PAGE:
It’s What Home Should Feel Like
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The field of recovery services is undergoing a shift away from its traditional short-term, acute care model towards a model focused on sustained recovery. Recovery housing, an innovative approach to recovery, is gaining support and momentum on a national level due to its focus on empowering and supporting residents who live in sober communities of their own creation.
“People. Places. Things.”
Lori Criss, Associate Director of the Ohio Council of Behavioral Health & Family Services, explains why this phrase carries so much meaning in the recovery community: “Who we spend our time with, where we go, and the things we surround ourselves with all impact who we are and the decisions that we make. Many times, people in early recovery have to give up everything they’ve known… because those people, places, and things put them at risk for relapse or continued use. Early recovery can be painful and isolating. Recovery housing can fill that void with a safe place, compassionate people, and a life full of purpose and fun that doesn’t involve alcohol or drugs.”
Relapse can be common among individuals treated for substance use disorders. These high rates of relapse highlight the need for finding new ways to approach substance use treatment. This is where peer-run, recovery-oriented housing can fill a service gap. These homes offer safe, alcohol- and drug-free environments that afford individuals in recovery “with the opportunity to continually surround themselves with other people who are pursuing the same goal of recovery and wellness. It’s a place where people fit in, have common experiences and goals, and can be authentic without having to explain their addiction or recovery needs,” says Lori.
For people who are newly sober, recovery housing can provide time and support as they learn how to sustain long-term recovery. In fact, the recovery residence model is gaining momentum nationwide. In 2012, the National Association of Recovery Residences (NARR) published A Primer on Recovery Residences: FAQs from the National Association of Recovery Residences, a document developed in collaboration with leading researchers in the field of recovery housing. The Primer explains what recovery housing is, answers frequently asked questions about recovery residences, and highlights outcome studies for this growing movement.
Recovery homes are increasingly viewed as a viable and cost-effective alternative to established recovery-oriented systems of care. These homes are a good alternative because they provide safe and healthy environments that support residents in their recovery. These communities empower individuals by providing support as they transition towards living independent and productive lives in their respective communities. What makes recovery homes unique is they offer an alternative to harm reduction—a component of the Housing First model—for individuals whose main goal is to find a sober living environment.
Currently, the state of Ohio is interested in developing policy that would support the development of recovery homes statewide. “Safe and affordable housing is essential for all people.” Lori continues, “For a person disabled by the disease of addiction, residential stability is a critical part of recovery. Research indicates that the longer a person remains in an alcohol- and drug-free environment with support for recovery, the greater the chance of long-term sobriety, increased financial well-being, and overall stability.” Although many Ohio communities offer affordable housing options and addiction treatment services, rarely are these services coordinated in a meaningful way for a person in recovery. This lack of coordination leads many people in early recovery to return to environments that foster addictive lifestyles, increasing the likelihood of relapse or continued substance use. Lori explains how increasing “the availability of recovery housing ensures that Ohio’s system of care is responsive to various needs at different points in the recovery process.”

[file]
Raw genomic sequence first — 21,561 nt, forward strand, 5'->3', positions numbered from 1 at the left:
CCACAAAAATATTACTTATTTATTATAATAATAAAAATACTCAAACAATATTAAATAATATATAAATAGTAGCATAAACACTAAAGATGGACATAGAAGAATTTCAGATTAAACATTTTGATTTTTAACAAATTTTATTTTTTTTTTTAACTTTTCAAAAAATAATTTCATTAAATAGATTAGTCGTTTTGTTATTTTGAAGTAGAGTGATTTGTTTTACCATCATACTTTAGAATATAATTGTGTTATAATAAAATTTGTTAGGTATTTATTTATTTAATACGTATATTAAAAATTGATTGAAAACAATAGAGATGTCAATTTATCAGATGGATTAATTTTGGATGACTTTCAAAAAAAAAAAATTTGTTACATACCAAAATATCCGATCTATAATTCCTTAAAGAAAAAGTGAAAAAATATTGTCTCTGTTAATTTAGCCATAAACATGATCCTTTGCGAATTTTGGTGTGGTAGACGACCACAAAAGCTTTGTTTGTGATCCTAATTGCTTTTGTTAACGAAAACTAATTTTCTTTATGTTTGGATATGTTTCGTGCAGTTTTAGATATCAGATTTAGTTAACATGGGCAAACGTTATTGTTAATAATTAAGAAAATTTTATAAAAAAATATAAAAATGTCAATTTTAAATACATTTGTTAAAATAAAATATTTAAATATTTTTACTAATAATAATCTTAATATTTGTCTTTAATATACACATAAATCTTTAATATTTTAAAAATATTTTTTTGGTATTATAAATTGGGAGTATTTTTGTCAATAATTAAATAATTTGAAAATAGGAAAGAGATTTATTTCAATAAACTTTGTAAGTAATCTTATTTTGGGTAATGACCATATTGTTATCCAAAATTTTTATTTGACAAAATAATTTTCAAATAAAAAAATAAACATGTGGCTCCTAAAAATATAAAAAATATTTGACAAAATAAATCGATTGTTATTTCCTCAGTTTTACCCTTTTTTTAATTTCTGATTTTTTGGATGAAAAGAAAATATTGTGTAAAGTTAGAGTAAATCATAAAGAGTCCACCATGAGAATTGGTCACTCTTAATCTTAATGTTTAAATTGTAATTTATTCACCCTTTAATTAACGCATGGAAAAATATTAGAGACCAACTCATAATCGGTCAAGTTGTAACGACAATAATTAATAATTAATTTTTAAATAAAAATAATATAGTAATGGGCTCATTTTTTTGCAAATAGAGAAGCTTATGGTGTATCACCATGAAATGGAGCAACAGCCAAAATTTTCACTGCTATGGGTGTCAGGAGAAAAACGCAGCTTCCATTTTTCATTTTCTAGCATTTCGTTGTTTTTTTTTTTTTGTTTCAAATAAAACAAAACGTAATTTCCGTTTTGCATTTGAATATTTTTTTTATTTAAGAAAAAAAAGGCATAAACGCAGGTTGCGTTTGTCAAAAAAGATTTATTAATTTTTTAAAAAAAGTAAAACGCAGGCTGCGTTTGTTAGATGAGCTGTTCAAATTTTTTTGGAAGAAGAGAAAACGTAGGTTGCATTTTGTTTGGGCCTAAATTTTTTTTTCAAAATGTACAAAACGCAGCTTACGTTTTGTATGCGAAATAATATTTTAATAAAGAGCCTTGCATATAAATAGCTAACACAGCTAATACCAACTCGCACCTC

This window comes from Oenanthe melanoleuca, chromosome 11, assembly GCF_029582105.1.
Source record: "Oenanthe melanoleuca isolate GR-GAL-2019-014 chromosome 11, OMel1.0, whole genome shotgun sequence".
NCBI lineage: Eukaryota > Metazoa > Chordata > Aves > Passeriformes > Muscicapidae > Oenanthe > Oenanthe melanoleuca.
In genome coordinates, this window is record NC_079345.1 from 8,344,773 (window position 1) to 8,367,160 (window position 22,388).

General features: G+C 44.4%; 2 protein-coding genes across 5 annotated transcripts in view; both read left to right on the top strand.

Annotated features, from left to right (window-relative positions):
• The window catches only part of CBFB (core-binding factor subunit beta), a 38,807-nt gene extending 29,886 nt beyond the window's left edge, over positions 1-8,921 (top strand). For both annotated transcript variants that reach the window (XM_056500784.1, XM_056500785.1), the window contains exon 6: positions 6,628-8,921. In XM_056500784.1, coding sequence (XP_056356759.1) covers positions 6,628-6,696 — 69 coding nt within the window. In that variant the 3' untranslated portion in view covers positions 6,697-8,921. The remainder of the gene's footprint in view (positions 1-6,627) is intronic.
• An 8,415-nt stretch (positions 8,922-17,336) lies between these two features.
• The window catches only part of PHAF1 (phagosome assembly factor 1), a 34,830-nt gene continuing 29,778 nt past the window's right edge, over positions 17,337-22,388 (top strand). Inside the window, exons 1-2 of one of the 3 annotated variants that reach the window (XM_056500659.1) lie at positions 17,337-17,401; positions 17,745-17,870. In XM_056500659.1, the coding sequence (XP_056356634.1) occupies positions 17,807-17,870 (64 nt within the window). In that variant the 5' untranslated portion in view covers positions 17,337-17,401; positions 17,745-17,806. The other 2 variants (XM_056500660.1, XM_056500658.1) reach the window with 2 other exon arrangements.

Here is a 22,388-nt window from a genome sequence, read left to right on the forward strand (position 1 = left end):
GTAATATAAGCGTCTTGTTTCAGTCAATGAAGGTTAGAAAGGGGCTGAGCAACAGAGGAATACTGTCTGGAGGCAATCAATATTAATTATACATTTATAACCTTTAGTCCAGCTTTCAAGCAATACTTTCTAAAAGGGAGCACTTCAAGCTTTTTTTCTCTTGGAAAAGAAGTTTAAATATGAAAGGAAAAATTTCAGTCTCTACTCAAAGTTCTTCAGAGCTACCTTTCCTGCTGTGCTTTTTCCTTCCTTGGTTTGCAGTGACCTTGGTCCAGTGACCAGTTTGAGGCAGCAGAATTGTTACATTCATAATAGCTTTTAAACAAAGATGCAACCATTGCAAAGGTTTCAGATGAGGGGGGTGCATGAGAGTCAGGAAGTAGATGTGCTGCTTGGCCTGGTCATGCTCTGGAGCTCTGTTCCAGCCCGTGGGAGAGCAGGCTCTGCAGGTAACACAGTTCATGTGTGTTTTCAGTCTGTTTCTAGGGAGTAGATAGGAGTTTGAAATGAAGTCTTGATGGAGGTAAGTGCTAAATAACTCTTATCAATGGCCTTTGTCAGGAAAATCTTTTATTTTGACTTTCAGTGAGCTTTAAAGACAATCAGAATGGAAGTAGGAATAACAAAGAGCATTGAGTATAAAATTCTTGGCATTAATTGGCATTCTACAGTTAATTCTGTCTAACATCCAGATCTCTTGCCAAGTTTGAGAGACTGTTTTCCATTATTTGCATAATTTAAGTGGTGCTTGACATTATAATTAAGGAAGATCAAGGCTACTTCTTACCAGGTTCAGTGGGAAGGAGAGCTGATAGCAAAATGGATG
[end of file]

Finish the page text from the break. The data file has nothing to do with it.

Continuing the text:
“Currently in Ohio, low-income persons primarily or solely disabled by substance use disorders have limited opportunities to secure safe, affordable housing that is anchored by a focus on treatment and recovery.” Because these individuals are not considered disabled by the Social Security Administration (SSA), they are not eligible for financial benefits such as Medicaid, vocational rehabilitation services, or HUD project-based Section 8 for disabled persons. “The need to broaden access to these programs is especially urgent in the context of the economic recession, with many non-Medicaid resources being cut at the state and local level.” Lori continues, “Unless a person with a primary substance use disorder also has a severe and persistent psychiatric disorder or disabling physical health condition, he or she will likely lack resources to pay for housing and treatment, creating significant barriers to recovery.”
For these reasons, Lori and her colleagues are advocating for private-public partnerships in the establishment of recovery homes. Once established, these homes will provide housing and services to low-income individuals primarily disabled by chronic substance abuse. “A responsive system will provide access to affordable, mainstream housing where people can be safely housed and supported in recovery at their own pace,” says Lori. The strength of recovery-focused housing is its ability to provide ongoing peer support while promoting sobriety in a natural home environment.
“It’s what home should feel like.”
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